The list includes:
1. Pioneer Museum
Located at 11 Philips Road, the Pioneer Museum, originally known as Home Cottage and built for the miller John Maley by convicts from Port Gregory in 1862, is now an interactive folk museum concentrating on the agricultural history of the area with exhibits which include curios of family life, a double dunny, an old leaning gum tree and an excellent garden with vegetables, fruit and herbs. It is administered by the Geraldton Historical Society. There is a detailed description of the building at the Greater Geraldton Municipal Inventory of Heritage Places. Check out https://www.cgg.wa.gov.au/Profiles/cgg/Assets/ClientData/Document-Centre/Planning/Heritage/Greenough/Greenough_Heritage_Place_Number-16-MCH126746.pdf. It notes: "The house was built in several stages, the first of which was a single storey cottage at the front, followed by a separate kitchen wing and cellar which were connected to the front cottage by a 2nd storey section at the corner to complete an ‘L’ shape floor plan as seen today. The residence has sections of natural stone walls as well as some lime washed and rendered areas. The roof is hipped, corrugated iron with little or no overhang to protect the walls. Some areas of roof were originally shingled and sheeted over whilst they are timber boarded on the underside to form ceilings ... The place has considerable aesthetic value given its attractive setting in walled gardens, its large scale and prominent location on the Greenough Flats. Further, it is evidence of how buildings have been extended from small, simple cottages to large, grand residences." The museum is open every day from 8.30 am - 3.00 pm, tel: (08) 9926 1890 or check out https://greenoughmuseum.wordpress.com.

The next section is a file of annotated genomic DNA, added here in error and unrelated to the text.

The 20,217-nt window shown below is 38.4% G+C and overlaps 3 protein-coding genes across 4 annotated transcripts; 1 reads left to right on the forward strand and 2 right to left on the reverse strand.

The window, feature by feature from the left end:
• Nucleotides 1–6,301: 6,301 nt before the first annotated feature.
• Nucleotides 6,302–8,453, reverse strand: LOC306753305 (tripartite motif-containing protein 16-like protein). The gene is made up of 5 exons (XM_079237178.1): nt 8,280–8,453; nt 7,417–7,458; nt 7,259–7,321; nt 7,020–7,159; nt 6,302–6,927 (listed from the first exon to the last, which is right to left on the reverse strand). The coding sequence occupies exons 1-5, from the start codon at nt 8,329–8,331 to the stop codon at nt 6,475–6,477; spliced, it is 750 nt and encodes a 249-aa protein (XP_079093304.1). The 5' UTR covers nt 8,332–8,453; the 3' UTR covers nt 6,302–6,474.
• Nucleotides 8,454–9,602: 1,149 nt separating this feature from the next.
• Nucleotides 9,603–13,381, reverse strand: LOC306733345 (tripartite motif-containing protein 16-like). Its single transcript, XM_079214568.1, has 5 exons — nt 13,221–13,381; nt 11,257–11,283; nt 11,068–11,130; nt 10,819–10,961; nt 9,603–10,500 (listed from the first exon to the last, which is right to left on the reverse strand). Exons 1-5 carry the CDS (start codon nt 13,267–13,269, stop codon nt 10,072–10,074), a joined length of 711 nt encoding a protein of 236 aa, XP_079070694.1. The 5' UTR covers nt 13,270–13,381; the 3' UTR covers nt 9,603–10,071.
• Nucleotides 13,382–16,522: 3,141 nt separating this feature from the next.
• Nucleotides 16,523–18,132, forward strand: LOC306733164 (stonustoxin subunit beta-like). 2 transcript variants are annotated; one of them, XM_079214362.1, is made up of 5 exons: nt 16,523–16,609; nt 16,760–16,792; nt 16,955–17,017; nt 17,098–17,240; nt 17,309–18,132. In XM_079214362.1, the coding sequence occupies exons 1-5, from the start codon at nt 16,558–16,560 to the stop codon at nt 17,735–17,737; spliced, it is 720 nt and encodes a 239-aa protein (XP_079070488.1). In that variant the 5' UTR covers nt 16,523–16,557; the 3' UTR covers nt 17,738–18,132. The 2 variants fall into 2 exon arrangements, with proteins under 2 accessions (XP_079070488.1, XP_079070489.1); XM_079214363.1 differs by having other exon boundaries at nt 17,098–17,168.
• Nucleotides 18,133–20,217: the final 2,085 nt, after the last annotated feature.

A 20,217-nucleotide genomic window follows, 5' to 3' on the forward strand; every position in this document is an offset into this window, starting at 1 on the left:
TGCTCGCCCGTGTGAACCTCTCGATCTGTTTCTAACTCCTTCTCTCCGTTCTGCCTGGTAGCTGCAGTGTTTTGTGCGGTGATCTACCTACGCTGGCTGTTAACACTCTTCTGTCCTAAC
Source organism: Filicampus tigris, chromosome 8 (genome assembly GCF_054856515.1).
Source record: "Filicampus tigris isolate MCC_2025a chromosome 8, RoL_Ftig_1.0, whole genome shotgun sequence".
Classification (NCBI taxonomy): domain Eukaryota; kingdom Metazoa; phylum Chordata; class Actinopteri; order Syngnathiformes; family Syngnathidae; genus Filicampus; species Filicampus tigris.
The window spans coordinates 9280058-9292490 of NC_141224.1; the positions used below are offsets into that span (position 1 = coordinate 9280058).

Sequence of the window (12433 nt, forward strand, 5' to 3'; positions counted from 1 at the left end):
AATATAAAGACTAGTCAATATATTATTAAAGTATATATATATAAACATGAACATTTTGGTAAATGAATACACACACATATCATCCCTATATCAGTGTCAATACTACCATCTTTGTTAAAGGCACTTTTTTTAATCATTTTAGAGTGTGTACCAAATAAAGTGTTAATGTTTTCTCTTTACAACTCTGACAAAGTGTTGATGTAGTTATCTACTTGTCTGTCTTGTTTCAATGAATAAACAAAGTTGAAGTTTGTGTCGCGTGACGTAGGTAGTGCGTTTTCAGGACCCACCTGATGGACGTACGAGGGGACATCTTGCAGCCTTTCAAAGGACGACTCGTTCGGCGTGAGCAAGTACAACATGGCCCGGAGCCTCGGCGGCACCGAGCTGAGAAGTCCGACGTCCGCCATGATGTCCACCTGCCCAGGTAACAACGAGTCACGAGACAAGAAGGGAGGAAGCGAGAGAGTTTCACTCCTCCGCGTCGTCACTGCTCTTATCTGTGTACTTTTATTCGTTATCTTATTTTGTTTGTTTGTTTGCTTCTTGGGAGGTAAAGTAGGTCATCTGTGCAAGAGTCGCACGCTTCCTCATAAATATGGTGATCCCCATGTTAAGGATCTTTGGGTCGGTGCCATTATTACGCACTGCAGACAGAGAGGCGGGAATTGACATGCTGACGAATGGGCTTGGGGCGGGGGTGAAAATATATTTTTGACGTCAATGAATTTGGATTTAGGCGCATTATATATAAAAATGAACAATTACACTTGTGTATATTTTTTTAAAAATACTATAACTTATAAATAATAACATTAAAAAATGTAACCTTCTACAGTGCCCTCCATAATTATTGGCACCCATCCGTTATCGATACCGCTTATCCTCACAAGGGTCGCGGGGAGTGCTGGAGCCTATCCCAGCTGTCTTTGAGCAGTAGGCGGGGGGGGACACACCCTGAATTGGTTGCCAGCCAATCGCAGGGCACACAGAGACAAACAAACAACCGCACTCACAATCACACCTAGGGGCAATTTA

2. Maley Mill and Store Archive
Part of the Pioneer Museum is the Maley Mill and Store Archives which offer a unique view of business as it was carried out in the mid-nineteenth century. The website explains: "The Maley archive was created by the businesses that were operated by the regional entrepreneur John Maley, whose significance has long been recognised. The archive has several constituent parts including individual handwritten orders and letters, promissory notes and receipts from residents, formal financial records that include single and double entry book-keeping, and a set of contra accounts to show the relationships between individuals who were both creditors and debtors. In addition the Greenough Museum & Gardens holds diaries written by Maley’s accountant/book-keeper William Brasher, a number of documents relating to individual convicts and ticket of leave men, a letter about the construction of the local heritage listed, convict built bridge, and one of only two known contemporary watercolours depicting an eyewitness view of the Greenough Flood of 1888." Check out https://greenoughmuseum.wordpress.com/the-maley-mill-store-archives for more detailed information.